"Tribal communities represent a substantial and important proportion of Indian population and heritage. Not even ten countries in the world have more people than we have tribals in India. Not only are they crucial components of the country's human biodiversity, which is greater than in the rest of the world put together, but they are also an important source of social, political and economic wisdom that would be currently relevant and can give India an edge. In addition, they understand the language of nature better than anyone else, and have been the most successful custodian of our environment, including forests. There is also a great deal to learn from them in areas as diverse as art, culture, resource management, waste management, medicine and metallurgy. They have been also far more humane and committed to universally accepted values than our urban society.

"The development model which has been adopted and which is sharply embodied in the new economic policies of liberalisation, privatisation and globalisation, have led in recent years to a huge drive by the state to transfer resources, particularly land and forests which are critical for the livelihood and the survival of the tribal people, to corporations for exploitation of mineral resources, SEZs and other industries most of which have been enormously destructive to the environment. These industries have critically polluted water bodies, land, trees, plants, and have had a devastating impact on the health and livelihoods of the people.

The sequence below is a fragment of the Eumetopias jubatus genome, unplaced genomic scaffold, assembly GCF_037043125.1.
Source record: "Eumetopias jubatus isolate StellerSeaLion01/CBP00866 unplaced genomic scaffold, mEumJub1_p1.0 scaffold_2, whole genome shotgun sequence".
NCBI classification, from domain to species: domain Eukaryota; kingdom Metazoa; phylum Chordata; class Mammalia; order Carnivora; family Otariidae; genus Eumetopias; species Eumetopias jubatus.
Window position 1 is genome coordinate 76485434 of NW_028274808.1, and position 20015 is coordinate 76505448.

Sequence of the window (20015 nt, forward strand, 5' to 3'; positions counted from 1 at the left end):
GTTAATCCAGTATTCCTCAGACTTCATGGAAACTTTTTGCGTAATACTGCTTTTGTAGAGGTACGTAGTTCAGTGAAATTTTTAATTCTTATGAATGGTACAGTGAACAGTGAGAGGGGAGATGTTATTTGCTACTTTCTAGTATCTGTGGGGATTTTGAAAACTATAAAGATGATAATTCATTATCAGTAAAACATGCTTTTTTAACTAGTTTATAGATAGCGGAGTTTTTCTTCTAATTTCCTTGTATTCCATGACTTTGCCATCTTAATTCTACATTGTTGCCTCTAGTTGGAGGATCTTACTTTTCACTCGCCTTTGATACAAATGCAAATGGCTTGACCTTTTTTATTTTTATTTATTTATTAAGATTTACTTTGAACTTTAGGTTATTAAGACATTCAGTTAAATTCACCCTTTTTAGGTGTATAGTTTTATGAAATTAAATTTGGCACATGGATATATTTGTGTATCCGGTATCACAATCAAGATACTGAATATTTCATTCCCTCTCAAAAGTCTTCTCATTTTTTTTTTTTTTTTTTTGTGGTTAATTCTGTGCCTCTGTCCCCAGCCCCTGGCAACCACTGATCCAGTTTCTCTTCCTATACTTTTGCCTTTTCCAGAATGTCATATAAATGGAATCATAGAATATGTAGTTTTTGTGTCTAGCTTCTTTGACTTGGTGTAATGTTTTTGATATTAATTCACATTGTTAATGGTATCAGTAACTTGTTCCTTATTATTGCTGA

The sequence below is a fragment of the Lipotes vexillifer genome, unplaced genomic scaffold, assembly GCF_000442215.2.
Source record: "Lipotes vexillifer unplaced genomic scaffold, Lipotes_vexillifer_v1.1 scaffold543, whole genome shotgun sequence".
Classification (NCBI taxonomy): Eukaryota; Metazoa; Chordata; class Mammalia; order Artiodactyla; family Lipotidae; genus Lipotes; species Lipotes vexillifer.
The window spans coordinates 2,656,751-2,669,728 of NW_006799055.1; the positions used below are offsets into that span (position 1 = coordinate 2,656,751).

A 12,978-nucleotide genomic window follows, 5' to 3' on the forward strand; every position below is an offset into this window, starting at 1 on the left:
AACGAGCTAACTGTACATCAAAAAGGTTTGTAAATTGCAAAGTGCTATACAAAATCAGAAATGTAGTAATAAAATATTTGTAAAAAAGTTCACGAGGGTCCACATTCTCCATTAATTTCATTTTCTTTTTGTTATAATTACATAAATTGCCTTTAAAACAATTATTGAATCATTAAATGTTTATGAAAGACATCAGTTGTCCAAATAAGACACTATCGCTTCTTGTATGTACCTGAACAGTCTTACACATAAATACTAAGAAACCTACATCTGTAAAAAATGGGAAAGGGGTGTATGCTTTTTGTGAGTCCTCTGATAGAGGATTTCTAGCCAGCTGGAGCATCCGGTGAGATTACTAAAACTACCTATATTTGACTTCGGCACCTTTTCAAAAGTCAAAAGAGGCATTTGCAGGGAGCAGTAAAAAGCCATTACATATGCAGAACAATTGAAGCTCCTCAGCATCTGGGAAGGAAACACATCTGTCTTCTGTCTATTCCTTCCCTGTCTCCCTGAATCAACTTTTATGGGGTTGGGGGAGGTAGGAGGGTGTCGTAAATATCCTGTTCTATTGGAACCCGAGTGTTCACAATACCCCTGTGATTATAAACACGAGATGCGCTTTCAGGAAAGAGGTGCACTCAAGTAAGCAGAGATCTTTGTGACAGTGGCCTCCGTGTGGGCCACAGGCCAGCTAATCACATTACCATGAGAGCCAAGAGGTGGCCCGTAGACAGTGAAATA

"Peaceful resistance movements of tribal communities against their forced displacement and the corporate grab of their resources is being sought to be violently crushed by the use of police and security forces and State and corporate funded and armed militias. The state violence has been accentuated by Operation Green Hunt in which a huge number of paramilitary forces are being used mostly on the tribals. The militarisation of the State has reached a level where schools are occupied by security forces."